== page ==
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IBM pushes for open RFID standards

Posted: 04 Oct 2007 ?? ?Print Version ?Bookmark and Share

Keywords:RFID? interface? standards? open source?

IBM Corp. has been quite busy with its RFID concerns. The company has convinced eight leading RFID device manufacturers to implement the Eclipse open source device model to interface their wares with the IBM Premises Server 6.0. It is also providing support for Standards organization GS1 EPCglobal's newly ratified Low Level Reader Protocol (LLRP) reader-interface standard. Separately, GS1 EPCglobal certified the IBM WebSphere RFID Information Center version 1.1 as fully compliant with the Electronic Product Code Information Services (EPCIS).

The EPCIS standard provides a data model for tracking events, including shipping and receiving of uniquely identified objects, as items move through the supply chain. The standard also defines interfaces for capturing product-movement data and for sharing that information with trading partners.

IBM shipped the newest version of WebSphere Premises Server, version 6.0, in March this year, and introduced an open-standards-based RFID device-support model for RFID device vendors to deliver data to IBM's middleware. It has approved devices from Alien Technology, Arcom, Feig Electronic, Intermec, Motorola, Reva Systems, Sirit and Tagsys with the IBM WebSphere RFID device-validation program.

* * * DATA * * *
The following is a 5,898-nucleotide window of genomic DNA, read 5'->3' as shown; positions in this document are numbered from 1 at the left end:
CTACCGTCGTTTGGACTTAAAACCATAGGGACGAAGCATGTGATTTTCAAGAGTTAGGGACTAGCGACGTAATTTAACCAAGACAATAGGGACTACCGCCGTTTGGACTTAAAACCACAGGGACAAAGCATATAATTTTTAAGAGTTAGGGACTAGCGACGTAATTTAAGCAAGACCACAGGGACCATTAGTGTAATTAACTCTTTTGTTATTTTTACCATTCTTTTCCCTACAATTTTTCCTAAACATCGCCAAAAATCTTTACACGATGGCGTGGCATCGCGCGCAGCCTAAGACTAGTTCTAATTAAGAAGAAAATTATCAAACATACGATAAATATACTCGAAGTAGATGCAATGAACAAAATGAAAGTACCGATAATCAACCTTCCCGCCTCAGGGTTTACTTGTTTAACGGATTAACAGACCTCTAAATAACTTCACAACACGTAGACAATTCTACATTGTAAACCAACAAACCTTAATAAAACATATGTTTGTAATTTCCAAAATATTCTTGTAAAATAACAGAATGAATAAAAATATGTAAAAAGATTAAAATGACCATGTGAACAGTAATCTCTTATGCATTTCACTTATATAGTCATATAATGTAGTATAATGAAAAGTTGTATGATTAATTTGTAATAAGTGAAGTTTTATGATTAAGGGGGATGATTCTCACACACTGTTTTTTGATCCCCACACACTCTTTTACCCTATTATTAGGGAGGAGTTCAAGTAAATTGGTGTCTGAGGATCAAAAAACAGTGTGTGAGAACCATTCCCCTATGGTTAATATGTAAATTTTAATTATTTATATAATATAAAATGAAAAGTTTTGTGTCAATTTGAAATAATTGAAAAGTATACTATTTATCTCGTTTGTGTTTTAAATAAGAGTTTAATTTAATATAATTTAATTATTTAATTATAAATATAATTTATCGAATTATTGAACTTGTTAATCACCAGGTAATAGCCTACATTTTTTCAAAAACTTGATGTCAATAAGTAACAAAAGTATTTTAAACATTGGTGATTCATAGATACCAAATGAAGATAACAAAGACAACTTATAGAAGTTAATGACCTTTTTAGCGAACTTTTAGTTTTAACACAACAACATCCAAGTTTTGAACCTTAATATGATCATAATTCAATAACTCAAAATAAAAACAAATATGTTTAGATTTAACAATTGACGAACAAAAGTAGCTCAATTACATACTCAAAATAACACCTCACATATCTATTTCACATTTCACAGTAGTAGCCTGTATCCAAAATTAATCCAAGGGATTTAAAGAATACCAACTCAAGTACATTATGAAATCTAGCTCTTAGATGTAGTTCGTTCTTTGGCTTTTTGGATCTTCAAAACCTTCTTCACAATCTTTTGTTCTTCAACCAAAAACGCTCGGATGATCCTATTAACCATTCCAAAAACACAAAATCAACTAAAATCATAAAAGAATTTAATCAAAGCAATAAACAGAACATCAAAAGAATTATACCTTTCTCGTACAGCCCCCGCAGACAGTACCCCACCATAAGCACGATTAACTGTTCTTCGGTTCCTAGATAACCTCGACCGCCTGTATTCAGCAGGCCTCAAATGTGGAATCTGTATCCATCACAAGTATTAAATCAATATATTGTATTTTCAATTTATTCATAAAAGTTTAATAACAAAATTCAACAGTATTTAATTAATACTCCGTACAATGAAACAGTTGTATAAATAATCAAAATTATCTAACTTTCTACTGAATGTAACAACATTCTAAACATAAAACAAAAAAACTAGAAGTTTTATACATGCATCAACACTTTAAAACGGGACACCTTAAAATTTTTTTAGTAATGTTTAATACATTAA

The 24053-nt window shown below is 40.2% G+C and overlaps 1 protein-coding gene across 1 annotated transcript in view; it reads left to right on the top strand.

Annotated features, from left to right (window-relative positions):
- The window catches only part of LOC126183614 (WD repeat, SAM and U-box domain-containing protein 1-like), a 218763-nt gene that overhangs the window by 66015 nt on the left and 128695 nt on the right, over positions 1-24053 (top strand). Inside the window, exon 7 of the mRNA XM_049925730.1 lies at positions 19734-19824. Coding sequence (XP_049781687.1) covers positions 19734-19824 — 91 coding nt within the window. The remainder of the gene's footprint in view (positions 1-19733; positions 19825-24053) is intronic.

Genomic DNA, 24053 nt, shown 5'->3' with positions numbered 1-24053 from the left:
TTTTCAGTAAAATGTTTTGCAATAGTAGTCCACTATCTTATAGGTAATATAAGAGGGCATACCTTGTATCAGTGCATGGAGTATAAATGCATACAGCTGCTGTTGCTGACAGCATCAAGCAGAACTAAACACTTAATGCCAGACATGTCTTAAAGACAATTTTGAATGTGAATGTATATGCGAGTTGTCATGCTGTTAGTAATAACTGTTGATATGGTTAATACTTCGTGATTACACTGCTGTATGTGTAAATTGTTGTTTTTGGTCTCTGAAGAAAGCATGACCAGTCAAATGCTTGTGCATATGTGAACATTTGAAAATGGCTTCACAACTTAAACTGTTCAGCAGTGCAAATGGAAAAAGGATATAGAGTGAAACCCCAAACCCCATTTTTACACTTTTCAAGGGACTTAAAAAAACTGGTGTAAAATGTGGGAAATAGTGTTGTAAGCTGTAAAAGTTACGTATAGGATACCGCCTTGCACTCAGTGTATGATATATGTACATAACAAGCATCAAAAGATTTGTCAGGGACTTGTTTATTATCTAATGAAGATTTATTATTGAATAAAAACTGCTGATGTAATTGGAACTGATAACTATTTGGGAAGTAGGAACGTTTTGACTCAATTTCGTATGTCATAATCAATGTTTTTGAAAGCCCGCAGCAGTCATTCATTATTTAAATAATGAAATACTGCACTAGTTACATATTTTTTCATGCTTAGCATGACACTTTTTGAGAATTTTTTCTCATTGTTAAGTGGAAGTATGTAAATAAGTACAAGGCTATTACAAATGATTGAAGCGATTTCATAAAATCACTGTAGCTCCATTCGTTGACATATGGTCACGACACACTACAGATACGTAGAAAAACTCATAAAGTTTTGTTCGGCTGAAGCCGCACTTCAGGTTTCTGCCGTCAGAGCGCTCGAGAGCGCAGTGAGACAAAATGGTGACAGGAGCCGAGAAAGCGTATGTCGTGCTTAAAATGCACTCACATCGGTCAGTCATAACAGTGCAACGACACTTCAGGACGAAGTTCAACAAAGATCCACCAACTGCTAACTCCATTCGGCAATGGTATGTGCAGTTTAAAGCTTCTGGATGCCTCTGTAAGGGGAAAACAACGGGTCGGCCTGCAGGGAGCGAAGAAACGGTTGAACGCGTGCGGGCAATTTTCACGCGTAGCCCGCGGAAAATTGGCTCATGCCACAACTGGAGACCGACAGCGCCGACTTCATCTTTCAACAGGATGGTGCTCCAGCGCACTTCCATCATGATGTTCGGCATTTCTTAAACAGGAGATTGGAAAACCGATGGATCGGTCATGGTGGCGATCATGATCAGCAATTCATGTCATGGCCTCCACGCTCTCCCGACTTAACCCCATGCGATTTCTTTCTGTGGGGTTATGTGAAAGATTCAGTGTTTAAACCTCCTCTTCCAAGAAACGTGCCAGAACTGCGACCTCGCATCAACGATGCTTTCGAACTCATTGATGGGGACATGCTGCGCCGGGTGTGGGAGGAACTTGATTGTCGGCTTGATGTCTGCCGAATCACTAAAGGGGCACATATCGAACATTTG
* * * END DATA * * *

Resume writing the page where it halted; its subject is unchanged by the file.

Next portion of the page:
In order to help speed RFID equipment manufacturers' time-to-market, embedded systems integrators Apogee Software and MicroDoc have been trained to build device adapters using the Eclipse device toolkit. Both companies are working with RFID equipment manufacturers to build device adapters or intelligent reader controller platforms that are compatible with WebSphere RFID data capture. IBM plans to contribute the new adapter to, and is working with Impinj to validate the LLRP compatibility of Impinj's Speedway reader.

The newest version of the software includes an optional ePedigree feature that provides all participants in the pharmaceutical supply chain with secure on-demand access to historical data on individual bottles or packages of medicine to enable compliance with current and emerging regulations. The EPCIS standard was ratified in April, and conformance testing began in September. IBM WebSphere RFID Information Center passed the tests conducted on EPCglobal's behalf by MetLabs.

- Nicolas Mokhoff
EE Times

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